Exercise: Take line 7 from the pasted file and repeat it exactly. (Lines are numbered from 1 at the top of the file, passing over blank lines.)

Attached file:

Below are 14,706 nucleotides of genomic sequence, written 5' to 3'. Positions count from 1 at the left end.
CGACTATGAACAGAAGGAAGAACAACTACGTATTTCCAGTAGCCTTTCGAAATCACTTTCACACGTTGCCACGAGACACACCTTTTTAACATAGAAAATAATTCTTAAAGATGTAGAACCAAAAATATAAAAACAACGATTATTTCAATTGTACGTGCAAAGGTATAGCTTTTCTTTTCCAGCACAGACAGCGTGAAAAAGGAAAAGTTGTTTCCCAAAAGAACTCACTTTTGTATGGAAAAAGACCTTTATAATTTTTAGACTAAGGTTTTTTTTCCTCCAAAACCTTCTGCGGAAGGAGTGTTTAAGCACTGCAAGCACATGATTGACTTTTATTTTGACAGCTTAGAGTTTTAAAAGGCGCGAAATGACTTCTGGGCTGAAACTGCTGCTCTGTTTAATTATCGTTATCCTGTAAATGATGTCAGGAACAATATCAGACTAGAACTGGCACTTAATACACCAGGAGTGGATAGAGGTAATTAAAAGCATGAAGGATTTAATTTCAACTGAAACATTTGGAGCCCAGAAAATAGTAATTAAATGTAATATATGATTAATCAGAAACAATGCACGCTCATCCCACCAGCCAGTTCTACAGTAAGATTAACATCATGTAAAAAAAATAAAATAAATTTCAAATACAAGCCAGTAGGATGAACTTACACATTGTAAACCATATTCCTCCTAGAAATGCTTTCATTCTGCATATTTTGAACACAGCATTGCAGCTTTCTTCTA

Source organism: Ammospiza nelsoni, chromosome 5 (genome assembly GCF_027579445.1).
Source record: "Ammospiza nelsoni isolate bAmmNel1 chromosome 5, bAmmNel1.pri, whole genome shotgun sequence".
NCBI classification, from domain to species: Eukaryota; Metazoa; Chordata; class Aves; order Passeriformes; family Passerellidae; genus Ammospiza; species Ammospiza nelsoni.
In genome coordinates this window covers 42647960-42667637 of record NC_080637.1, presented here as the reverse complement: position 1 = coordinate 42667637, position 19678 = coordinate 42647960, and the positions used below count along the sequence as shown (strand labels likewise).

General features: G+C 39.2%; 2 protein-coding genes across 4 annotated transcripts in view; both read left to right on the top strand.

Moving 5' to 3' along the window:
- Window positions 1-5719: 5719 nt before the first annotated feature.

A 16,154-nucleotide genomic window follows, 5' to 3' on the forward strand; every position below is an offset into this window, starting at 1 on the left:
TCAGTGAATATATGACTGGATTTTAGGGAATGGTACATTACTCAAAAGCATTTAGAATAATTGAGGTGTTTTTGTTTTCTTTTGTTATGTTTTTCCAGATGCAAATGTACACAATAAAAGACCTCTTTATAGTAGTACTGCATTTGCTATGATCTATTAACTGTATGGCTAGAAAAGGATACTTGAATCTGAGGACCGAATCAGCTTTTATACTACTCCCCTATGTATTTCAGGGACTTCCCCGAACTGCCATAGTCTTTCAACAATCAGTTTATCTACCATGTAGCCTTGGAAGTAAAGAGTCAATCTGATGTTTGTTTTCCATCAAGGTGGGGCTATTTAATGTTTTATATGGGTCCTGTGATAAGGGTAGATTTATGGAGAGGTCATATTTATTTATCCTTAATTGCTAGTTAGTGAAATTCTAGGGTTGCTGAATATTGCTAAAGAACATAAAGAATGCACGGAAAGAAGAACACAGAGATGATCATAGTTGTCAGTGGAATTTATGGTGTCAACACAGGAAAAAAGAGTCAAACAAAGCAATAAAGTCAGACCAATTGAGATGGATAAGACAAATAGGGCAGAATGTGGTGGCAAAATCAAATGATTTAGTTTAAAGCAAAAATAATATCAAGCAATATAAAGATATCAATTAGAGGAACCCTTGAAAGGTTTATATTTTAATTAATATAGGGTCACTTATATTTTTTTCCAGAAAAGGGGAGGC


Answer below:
General features: G+C 39.2%; 2 protein-coding genes across 4 annotated transcripts in view; both read left to right on the top strand.